For the most part, this is a fairly solid collection of shorts, although technically, these are not all “Mickey Mouse” short subjects, as two of them are billed on screen as “Figaro” shorts (with Minnie in a supporting role). The shorts are presented in no particular order, not even by chronological release date. The other issue potential buyers need to be aware of is that four of these shorts were previously released as part of 2018’s Celebrating Mickey release (indicated below with *). The ten shorts included in this “first” volume are (in order of appearance):

Steamboat Willie (1928)*
Brave Little Tailor (1938)*
The Little Whirlwind (1941)*
Mickey’s Delayed Date (1947)
On Ice (1935)
Hawaiian Holiday (1937)
Mr. Mouse Takes a Trip (1940)
Figaro and Frankie (1947)
Bath Day (1946)
Thru the Mirror (1936)*

Video: 4.5/5

3D Rating: NA

All of the animated shorts included in this collection are presented in their proper 1.37:1 aspect ratios (although some opening titles are window-boxed), with the newly created interstitials in the 1.78:1 aspect ratio. As expected, the shorts have been cleaned up rather extensively, removing most of the dirt and scratches as well as any evidence of film grain. That being said, many of the backgrounds do retain some noticeable texture, as if they were drawn on paper rather than painted on animation cels. Steamboat Willie, the only black and white short included in this volume, has nice contrast that provides a large degree of varying greyscale along with fairly deep blacks. The rest of the shorts are in color, and exhibit those vividly without appearing overly saturated. There were no visible compression artifacts whatsoever on the BD25 disc.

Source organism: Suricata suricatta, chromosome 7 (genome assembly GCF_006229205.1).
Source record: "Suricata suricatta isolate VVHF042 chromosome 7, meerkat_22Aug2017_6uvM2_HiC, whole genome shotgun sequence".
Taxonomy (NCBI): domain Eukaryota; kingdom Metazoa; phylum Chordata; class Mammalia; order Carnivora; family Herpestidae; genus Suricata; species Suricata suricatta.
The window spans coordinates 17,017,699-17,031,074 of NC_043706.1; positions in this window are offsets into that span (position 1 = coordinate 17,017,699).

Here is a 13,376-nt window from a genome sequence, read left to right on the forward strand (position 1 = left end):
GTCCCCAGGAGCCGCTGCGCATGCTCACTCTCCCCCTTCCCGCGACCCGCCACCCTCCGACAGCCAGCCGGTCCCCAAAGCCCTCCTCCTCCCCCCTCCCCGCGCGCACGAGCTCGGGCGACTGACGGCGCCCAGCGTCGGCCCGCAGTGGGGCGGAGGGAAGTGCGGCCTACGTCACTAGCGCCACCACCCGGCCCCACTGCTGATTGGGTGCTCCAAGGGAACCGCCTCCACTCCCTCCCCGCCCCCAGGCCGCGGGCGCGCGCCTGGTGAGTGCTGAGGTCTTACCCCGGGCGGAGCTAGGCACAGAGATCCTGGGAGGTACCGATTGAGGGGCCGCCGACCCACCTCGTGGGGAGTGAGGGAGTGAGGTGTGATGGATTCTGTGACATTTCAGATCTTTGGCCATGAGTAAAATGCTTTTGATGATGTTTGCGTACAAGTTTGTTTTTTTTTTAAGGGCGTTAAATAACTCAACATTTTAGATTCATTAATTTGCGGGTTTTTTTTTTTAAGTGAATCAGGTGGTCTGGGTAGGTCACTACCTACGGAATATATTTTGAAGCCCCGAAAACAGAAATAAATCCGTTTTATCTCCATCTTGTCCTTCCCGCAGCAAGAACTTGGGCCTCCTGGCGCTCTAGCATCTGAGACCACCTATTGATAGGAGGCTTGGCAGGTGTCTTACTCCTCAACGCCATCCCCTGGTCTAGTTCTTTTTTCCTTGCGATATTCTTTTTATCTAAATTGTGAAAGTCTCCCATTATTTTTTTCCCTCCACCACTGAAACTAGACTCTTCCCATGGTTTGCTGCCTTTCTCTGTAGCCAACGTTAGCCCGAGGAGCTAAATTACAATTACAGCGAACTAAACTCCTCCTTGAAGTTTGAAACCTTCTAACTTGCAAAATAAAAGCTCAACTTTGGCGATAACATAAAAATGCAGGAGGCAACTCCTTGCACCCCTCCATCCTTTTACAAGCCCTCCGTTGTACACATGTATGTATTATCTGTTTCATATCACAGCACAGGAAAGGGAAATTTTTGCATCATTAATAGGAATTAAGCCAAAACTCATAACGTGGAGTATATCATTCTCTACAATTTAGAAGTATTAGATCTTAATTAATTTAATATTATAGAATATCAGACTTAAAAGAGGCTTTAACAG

Audio: 4/5

The default audio on the Blu-ray disc is lossy Dolby Digital 2.0 mono, encoded at 320 kbps. The audio on the shorts have also been cleaned up to be virtually free of any hiss or pops (Steamboat Willie even sounds terrific). Overall fidelity is excellent and dialogue is clear and understandable throughout.

Special Features: 0/5

Other than the included DVD copy and Movies Anywhere digital code, the disc contains no special features whatsoever.

Overall: 3.5/5